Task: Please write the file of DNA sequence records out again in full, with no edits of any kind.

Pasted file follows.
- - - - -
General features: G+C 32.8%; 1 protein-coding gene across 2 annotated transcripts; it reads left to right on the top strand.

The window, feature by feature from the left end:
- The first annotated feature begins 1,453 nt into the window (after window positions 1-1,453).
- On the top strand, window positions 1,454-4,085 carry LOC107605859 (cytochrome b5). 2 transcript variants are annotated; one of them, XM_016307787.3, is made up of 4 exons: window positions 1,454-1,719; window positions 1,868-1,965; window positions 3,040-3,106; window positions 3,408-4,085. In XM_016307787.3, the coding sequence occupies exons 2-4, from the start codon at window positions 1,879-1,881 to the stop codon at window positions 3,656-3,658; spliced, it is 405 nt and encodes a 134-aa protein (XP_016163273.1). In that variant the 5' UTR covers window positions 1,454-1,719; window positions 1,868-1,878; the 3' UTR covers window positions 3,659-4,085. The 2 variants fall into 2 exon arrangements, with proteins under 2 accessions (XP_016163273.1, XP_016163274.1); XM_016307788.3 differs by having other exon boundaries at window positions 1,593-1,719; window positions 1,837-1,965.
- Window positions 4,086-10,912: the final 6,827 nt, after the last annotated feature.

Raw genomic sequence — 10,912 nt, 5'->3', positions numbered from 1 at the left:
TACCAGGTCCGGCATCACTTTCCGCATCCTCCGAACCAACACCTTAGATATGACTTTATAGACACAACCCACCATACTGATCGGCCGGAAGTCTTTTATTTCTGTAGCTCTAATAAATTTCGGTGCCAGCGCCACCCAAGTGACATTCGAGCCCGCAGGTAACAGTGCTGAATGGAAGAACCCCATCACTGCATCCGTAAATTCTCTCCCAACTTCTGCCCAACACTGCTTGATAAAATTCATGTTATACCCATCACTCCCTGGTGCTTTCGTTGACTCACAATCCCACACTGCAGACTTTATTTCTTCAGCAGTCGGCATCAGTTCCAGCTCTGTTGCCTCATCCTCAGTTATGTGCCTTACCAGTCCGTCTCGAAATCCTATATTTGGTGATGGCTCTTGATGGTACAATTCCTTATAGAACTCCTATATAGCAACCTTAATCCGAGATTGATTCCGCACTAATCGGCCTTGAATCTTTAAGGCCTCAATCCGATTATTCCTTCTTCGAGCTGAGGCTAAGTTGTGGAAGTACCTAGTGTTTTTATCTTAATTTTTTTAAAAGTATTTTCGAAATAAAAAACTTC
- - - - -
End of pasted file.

General features: G+C 32.8%; 1 protein-coding gene across 2 annotated transcripts; it reads left to right on the top strand.

The window, feature by feature from the left end:
- The first annotated feature begins 1,453 nt into the window (after window positions 1-1,453).
- On the top strand, window positions 1,454-4,085 carry LOC107605859 (cytochrome b5). 2 transcript variants are annotated; one of them, XM_016307787.3, is made up of 4 exons: window positions 1,454-1,719; window positions 1,868-1,965; window positions 3,040-3,106; window positions 3,408-4,085. In XM_016307787.3, the coding sequence occupies exons 2-4, from the start codon at window positions 1,879-1,881 to the stop codon at window positions 3,656-3,658; spliced, it is 405 nt and encodes a 134-aa protein (XP_016163273.1). In that variant the 5' UTR covers window positions 1,454-1,719; window positions 1,868-1,878; the 3' UTR covers window positions 3,659-4,085. The 2 variants fall into 2 exon arrangements, with proteins under 2 accessions (XP_016163273.1, XP_016163274.1); XM_016307788.3 differs by having other exon boundaries at window positions 1,593-1,719; window positions 1,837-1,965.
- Window positions 4,086-10,912: the final 6,827 nt, after the last annotated feature.

Raw genomic sequence — 10,912 nt, 5'->3', positions numbered from 1 at the left:
TACCAGGTCCGGCATCACTTTCCGCATCCTCCGAACCAACACCTTAGATATGACTTTATAGACACAACCCACCATACTGATCGGCCGGAAGTCTTTTATTTCTGTAGCTCTAATAAATTTCGGTGCCAGCGCCACCCAAGTGACATTCGAGCCCGCAGGTAACAGTGCTGAATGGAAGAACCCCATCACTGCATCCGTAAATTCTCTCCCAACTTCTGCCCAACACTGCTTGATAAAATTCATGTTATACCCATCACTCCCTGGTGCTTTCGTTGACTCACAATCCCACACTGCAGACTTTATTTCTTCAGCAGTCGGCATCAGTTCCAGCTCTGTTGCCTCATCCTCAGTTATGTGCCTTACCAGTCCGTCTCGAAATCCTATATTTGGTGATGGCTCTTGATGGTACAATTCCTTATAGAACTCCTATATAGCAACCTTAATCCGAGATTGATTCCGCACTAATCGGCCTTGAATCTTTAAGGCCTCAATCCGATTATTCCTTCTTCGAGCTGAGGCTAAGTTGTGGAAGTACCTAGTGTTTTTATCTTAATTTTTTTAAAAGTATTTTCGAAATAAAAAACTTC